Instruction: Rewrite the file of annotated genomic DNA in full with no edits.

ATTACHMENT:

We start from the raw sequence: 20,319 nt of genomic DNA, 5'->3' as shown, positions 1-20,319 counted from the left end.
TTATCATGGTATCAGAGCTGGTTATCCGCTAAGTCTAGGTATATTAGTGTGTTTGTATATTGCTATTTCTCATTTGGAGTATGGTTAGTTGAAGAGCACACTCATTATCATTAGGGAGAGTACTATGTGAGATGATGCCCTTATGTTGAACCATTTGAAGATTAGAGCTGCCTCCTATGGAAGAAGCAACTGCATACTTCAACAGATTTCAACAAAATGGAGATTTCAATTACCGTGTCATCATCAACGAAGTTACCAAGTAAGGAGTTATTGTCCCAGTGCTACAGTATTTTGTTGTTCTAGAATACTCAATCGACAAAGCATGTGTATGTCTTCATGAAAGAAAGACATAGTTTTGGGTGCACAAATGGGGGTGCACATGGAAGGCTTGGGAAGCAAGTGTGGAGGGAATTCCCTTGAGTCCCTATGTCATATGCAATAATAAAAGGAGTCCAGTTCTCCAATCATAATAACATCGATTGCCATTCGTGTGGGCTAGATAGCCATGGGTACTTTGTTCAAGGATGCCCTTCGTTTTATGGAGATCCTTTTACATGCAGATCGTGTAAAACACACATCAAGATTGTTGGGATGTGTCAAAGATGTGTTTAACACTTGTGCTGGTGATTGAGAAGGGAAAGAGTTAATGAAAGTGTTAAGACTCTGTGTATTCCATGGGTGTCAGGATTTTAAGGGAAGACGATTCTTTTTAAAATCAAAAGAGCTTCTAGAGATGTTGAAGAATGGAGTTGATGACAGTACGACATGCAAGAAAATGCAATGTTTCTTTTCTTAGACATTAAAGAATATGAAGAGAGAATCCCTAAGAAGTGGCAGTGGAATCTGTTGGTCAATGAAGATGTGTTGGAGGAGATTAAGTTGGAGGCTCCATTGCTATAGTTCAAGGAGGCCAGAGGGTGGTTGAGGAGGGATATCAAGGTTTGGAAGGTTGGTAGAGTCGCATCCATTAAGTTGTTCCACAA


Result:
We start from the raw sequence: 20,319 nt of genomic DNA, 5'->3' as shown, positions 1-20,319 counted from the left end.
TTATCATGGTATCAGAGCTGGTTATCCGCTAAGTCTAGGTATATTAGTGTGTTTGTATATTGCTATTTCTCATTTGGAGTATGGTTAGTTGAAGAGCACACTCATTATCATTAGGGAGAGTACTATGTGAGATGATGCCCTTATGTTGAACCATTTGAAGATTAGAGCTGCCTCCTATGGAAGAAGCAACTGCATACTTCAACAGATTTCAACAAAATGGAGATTTCAATTACCGTGTCATCATCAACGAAGTTACCAAGTAAGGAGTTATTGTCCCAGTGCTACAGTATTTTGTTGTTCTAGAATACTCAATCGACAAAGCATGTGTATGTCTTCATGAAAGAAAGACATAGTTTTGGGTGCACAAATGGGGGTGCACATGGAAGGCTTGGGAAGCAAGTGTGGAGGGAATTCCCTTGAGTCCCTATGTCATATGCAATAATAAAAGGAGTCCAGTTCTCCAATCATAATAACATCGATTGCCATTCGTGTGGGCTAGATAGCCATGGGTACTTTGTTCAAGGATGCCCTTCGTTTTATGGAGATCCTTTTACATGCAGATCGTGTAAAACACACATCAAGATTGTTGGGATGTGTCAAAGATGTGTTTAACACTTGTGCTGGTGATTGAGAAGGGAAAGAGTTAATGAAAGTGTTAAGACTCTGTGTATTCCATGGGTGTCAGGATTTTAAGGGAAGACGATTCTTTTTAAAATCAAAAGAGCTTCTAGAGATGTTGAAGAATGGAGTTGATGACAGTACGACATGCAAGAAAATGCAATGTTTCTTTTCTTAGACATTAAAGAATATGAAGAGAGAATCCCTAAGAAGTGGCAGTGGAATCTGTTGGTCAATGAAGATGTGTTGGAGGAGATTAAGTTGGAGGCTCCATTGCTATAGTTCAAGGAGGCCAGAGGGTGGTTGAGGAGGGATATCAAGGTTTGGAAGGTTGGTAGAGTCGCATCCATTAAGTTGTTCCACAA